In many ways, "Have at It" this week was about personal values. What's more important when it comes to gauging a player's comeback? Current level of play? The gap between pre- and post-comeback performance? Importance to the team? The severity of injury?
Urlacher has returned after dislocating his right wrist in Sept. 2009. Henderson fractured his left femur in a gruesome December collision, and original projections called for 9-12 months of rehabilitation. With a titanium rod providing permanent stability in his leg, Henderson was back on the field during a June minicamp and was cleared for full practice by the end of July.
Regardless of its speed, Kirbyster197123 called Henderson's return "nothing short of a miracle." Gabehart1979 was among those who used the severity-of-injury argument: "Henderson is coming back from a horrific break in his leg. His recovery was phenomenal in and of itself. The fact that he's putting up these numbers, let alone playing, is very impressive."
While that may be true, several of you wrote the Bears' defensive improvement this season puts Urlacher's impact in greater relief than Henderson's. Wrote JBiu14:
"E.J. Henderson's injury was more gruesome than Urlacher's. Both of their numbers are similar. However, Urlacher means everything to the Bears. With the Vikes you could argue that Adrian Peterson, Randy Moss [and] Jared Allen all play bigger roles than Henderson. For Chicago to be a playoff team, Urlacher needs to be dominant.
"The Tampa-2 scheme requires a very, very special talent at middle line backer and without that piece in place, the defense is a mess. Last year the defense gave up 40+ points to the Bengals and Cardinals. When was the last time the Bears gave up more than 40 points in a game, let alone twice? Their defense had never played so poorly during the Urlacher/Lovie Smith era.
"The Icing on the Cake: Urlacher had more pressure. He has been the face of the franchise for the last ten years. Chicago fans and the media clings to star linebackers the way most other teams cling to star quarterbacks and wide receivers."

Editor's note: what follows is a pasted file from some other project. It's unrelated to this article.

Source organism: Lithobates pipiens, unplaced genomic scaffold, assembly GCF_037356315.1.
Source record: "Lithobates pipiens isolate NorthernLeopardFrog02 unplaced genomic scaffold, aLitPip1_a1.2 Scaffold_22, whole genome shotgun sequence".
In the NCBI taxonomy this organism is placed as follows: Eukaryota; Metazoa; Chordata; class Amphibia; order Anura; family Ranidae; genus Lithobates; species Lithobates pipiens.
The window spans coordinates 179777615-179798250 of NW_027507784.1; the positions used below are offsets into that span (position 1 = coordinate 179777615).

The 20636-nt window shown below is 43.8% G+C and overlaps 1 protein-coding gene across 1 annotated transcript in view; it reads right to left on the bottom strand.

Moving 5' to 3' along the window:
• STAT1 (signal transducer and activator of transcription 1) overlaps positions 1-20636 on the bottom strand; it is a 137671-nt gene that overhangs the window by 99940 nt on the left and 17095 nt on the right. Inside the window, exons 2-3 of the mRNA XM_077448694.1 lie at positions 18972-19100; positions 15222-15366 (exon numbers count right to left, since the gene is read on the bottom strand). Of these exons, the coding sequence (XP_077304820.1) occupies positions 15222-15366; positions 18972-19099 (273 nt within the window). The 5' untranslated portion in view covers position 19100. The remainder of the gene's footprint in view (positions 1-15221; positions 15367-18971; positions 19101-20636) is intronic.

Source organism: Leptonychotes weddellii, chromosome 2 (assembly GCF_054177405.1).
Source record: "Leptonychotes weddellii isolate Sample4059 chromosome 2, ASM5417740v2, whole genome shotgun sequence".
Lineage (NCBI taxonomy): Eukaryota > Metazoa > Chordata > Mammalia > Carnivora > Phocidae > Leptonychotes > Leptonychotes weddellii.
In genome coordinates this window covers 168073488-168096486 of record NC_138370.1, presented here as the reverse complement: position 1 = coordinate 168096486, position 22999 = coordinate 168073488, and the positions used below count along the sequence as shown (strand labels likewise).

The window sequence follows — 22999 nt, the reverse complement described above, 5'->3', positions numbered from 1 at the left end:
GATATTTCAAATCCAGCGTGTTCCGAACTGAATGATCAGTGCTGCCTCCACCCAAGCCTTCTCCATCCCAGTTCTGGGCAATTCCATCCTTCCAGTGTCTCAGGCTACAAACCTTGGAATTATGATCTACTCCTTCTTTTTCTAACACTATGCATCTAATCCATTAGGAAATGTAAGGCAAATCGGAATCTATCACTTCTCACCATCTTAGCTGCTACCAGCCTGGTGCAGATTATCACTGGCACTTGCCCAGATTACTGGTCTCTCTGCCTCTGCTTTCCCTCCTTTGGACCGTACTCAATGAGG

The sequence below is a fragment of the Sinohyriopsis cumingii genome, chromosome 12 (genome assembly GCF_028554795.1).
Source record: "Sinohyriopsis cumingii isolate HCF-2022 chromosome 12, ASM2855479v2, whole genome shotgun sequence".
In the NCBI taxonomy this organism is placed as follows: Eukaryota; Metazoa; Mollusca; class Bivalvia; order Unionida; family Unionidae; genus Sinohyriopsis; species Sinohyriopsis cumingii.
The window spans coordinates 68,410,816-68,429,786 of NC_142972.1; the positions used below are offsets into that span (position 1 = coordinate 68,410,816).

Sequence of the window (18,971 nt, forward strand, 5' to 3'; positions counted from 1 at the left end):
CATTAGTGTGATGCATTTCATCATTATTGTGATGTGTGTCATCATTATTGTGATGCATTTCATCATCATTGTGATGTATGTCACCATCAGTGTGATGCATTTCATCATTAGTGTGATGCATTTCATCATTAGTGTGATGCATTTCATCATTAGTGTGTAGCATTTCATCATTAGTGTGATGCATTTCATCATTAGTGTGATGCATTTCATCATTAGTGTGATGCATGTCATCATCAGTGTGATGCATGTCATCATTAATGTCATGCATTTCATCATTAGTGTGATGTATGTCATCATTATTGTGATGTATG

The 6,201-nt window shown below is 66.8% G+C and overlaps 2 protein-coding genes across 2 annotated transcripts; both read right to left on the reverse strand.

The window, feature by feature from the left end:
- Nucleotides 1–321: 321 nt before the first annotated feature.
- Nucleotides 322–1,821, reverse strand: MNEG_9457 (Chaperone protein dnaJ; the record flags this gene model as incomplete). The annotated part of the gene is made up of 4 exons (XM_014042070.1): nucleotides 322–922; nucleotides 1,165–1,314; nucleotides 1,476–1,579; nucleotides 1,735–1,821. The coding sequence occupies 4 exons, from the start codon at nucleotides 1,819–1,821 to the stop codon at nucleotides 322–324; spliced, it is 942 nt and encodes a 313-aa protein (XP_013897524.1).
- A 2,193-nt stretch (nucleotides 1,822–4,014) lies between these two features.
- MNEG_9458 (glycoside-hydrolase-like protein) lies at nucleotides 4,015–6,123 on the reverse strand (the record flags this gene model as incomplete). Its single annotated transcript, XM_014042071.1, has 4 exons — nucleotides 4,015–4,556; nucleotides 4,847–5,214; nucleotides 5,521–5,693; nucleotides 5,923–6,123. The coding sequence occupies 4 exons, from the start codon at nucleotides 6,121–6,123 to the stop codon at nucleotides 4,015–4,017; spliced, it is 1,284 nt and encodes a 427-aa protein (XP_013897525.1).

Urlacher appeared on the downside of his career pre-injury, wrote Realfootballisplayedongrass, but is now "flying around the field and making big plays in every game."
Added LambeauOrWrigley: "Stats-wise Henderson is winning this battle so far but make no mistake about it, based off what I have seen, the Bears minus Urlacher are toothless in the front while Vikings minus Henderson are still sound. For his respective team, Urlacher is a greater value by far. Add to that, Urlacher is simply a man possessed. I expected him to slow down but he tracks down everyone and has come back to be the tackling machine."
But those details, wrote daviddonze, shouldn't cloud the bigger picture. Henderson's path to playing at a high level was much more difficult than Urlacher's: "That was the kind of injury that would make many not even think about coming back, and he not only recovered, but came back just as strong. Hands down Henderson."
My take? This was a difficult question because we have two players who have returned from serious injuries to play at a high level. You hate to devalue what either has done.
But here's why I'm going with Henderson. About six weeks after the injury, I saw Henderson riding a scooter to the center of the Vikings' indoor practice field so he could participate in the post-workout call-up. It was the kind of scooter you see provided by grocery stores for the elderly or disabled.
As the thing puttered along, I looked at Henderson's face. He didn't appear embarrassed or depressed. He looked angry. And it's clear he channeled that anger to re-write the book on recovering from a fractured femur. When I saw him grab the second of his two interceptions last Sunday against the Dallas Cowboys, I thought about him getting around in a scooter just 10 months ago.
Please don't construe this as a slight of Urlacher. He's playing his best football in years. But I don't think his journey to this point can surpass Henderson's.